I don't think the Philadelphia Chamber Music Society had ever started a concert like this before.

PCMS artistic director Miles Cohen stepped before the audience at the Church of the Holy Trinity on Friday night, gave his usual affable curtain speech, and told us that, at the performers' request, the concert would not start for another 10 minutes. We gradually realized that people in black were at the front of the church, passing lit votive candles to each other and spreading them about the floor as a pianist played slow, spare music sounding like Arvo Pärt.

The candle-bearers were, of course, the singers of the Crossing, and the occasion was the group's annual holiday concert, the Crossing @ Christmas. The prelude was improvised by keyboardist John Grecia; he and his colleagues used the piano, small bells, and a tuned water glass to provide soft, solemn interludes between each piece.

Anchoring the program was Kevin Puts' To Touch the Sky, a nine-movement cycle on women's texts from Sappho and Christina Rossetti to Hildegard of Bingen and Mother Teresa. Most striking was At Castle Wood, based on an Emily Brontë poem almost Russian in its bleak fatalism; Puts' music isn't grim or grief-stricken, it's clear-eyed and resolute.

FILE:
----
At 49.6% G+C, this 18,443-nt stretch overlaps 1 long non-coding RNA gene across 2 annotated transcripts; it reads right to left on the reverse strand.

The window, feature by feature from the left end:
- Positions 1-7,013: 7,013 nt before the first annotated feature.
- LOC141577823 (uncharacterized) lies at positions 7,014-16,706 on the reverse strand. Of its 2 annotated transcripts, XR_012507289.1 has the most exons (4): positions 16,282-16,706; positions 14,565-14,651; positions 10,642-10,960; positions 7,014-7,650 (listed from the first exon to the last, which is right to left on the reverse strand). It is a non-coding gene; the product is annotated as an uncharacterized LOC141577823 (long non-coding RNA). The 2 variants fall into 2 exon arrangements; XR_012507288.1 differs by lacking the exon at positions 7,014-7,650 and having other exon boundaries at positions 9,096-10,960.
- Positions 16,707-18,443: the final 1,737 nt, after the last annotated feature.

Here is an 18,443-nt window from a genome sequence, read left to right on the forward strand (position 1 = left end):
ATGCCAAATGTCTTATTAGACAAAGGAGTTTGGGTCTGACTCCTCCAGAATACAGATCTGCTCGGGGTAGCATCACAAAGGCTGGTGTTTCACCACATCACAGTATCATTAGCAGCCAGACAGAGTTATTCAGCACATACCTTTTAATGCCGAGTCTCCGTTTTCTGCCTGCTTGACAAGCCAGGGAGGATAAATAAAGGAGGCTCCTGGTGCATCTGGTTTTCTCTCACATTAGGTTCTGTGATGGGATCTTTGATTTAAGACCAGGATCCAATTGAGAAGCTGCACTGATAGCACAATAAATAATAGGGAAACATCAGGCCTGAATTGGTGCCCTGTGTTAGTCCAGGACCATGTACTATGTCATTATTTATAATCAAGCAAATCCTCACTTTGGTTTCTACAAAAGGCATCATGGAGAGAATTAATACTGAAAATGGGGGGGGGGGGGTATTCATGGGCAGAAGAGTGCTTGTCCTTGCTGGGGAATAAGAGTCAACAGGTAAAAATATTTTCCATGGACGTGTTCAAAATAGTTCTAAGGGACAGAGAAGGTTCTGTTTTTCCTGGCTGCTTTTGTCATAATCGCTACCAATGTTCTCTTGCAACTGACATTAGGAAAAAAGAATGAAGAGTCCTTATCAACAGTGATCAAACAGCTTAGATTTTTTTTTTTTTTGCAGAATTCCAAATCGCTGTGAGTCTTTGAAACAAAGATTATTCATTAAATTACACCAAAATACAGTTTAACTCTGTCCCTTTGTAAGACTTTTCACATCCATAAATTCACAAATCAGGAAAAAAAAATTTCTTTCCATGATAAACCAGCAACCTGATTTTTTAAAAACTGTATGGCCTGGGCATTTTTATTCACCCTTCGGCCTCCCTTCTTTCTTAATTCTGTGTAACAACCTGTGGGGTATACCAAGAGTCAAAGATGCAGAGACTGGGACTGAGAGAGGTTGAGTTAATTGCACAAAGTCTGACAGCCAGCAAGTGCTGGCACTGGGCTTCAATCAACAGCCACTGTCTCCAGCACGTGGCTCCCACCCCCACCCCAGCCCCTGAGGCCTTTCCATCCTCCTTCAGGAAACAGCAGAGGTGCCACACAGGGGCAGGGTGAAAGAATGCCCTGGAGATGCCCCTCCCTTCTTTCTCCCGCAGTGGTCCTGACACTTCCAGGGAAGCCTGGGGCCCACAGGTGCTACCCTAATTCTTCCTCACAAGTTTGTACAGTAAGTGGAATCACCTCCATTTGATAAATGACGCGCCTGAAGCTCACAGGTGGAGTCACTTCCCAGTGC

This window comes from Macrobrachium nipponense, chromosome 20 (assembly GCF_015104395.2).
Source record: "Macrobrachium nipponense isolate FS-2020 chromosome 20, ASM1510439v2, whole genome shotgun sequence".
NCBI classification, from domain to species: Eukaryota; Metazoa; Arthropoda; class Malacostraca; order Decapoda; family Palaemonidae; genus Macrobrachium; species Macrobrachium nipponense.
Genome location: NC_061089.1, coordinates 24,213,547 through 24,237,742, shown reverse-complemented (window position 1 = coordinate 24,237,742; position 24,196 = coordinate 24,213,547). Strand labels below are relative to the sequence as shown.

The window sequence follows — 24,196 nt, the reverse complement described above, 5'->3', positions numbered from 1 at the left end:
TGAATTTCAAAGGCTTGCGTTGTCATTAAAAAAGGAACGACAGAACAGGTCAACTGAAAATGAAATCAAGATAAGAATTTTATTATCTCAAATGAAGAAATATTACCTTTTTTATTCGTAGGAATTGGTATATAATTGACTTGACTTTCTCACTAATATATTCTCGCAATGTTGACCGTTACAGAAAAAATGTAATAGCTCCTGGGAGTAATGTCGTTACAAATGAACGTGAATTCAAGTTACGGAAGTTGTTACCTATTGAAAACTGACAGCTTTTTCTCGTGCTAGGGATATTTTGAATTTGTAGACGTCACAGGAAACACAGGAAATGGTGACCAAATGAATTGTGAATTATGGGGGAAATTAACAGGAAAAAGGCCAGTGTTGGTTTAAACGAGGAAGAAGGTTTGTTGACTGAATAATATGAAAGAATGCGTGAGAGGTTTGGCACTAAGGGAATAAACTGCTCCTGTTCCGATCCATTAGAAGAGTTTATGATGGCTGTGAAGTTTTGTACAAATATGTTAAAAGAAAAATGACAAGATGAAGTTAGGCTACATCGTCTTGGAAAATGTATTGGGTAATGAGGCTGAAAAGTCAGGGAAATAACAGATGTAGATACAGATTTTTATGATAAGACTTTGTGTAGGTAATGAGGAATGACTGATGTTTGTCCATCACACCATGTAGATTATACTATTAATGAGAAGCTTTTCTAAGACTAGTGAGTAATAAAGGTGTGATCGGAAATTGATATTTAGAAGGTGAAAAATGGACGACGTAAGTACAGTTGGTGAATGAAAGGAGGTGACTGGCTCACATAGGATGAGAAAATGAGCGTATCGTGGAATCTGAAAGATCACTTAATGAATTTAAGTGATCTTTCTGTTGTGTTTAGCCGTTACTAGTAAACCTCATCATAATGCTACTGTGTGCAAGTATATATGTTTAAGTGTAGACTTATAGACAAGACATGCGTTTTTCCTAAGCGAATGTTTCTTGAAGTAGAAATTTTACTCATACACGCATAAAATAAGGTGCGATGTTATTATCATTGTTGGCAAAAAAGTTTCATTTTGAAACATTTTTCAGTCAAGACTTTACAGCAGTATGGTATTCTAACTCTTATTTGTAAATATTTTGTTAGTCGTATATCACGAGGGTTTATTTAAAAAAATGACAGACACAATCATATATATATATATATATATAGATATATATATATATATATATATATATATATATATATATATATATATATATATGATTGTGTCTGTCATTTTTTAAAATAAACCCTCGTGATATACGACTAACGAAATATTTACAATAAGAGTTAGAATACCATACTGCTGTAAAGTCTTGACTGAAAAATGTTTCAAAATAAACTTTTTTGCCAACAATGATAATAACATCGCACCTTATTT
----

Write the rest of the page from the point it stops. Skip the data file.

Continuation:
A great dissonant organ blast opened the evening's world premiere, Aaron Helgeson's A way far home, in which fragmented phrases circle around the word and idea of home - leaving it, longing for it, arriving at it, being driven from it. The voices swirl those phrases around under a high-pitched, quietly tense two-note organ drone, each stanza ending in "home" or "go" - the word falling apart as the voices slide downward and dissolve. An organ blast recurs between each stanza - except when it doesn't. Yes, it's an elusive and disorienting piece, and more powerful for it. (Helgeson's program notes may be the most beautifully written I've ever seen by a composer.)

At the heart of the evening were two brief, tender scores by David Lang: "where you go", a gently impassioned setting of Ruth's pledge to Naomi from the Old Testament; and, both opening and closing the program, "last spring," an old man's remembrance of what may be his final season, his memories gradually subsumed into a stream of overlapping voices repeating "more time."

The Crossing's concerts are such collaborative efforts that there's rarely a single star performer, but on Friday, soprano Rebecca Siler was a marvel. Whether sailing through a lead melody, floating a sustained high note, or soaring above her colleagues with a descant line, her singing was as brilliant, pure, and precisely pitched as a laser.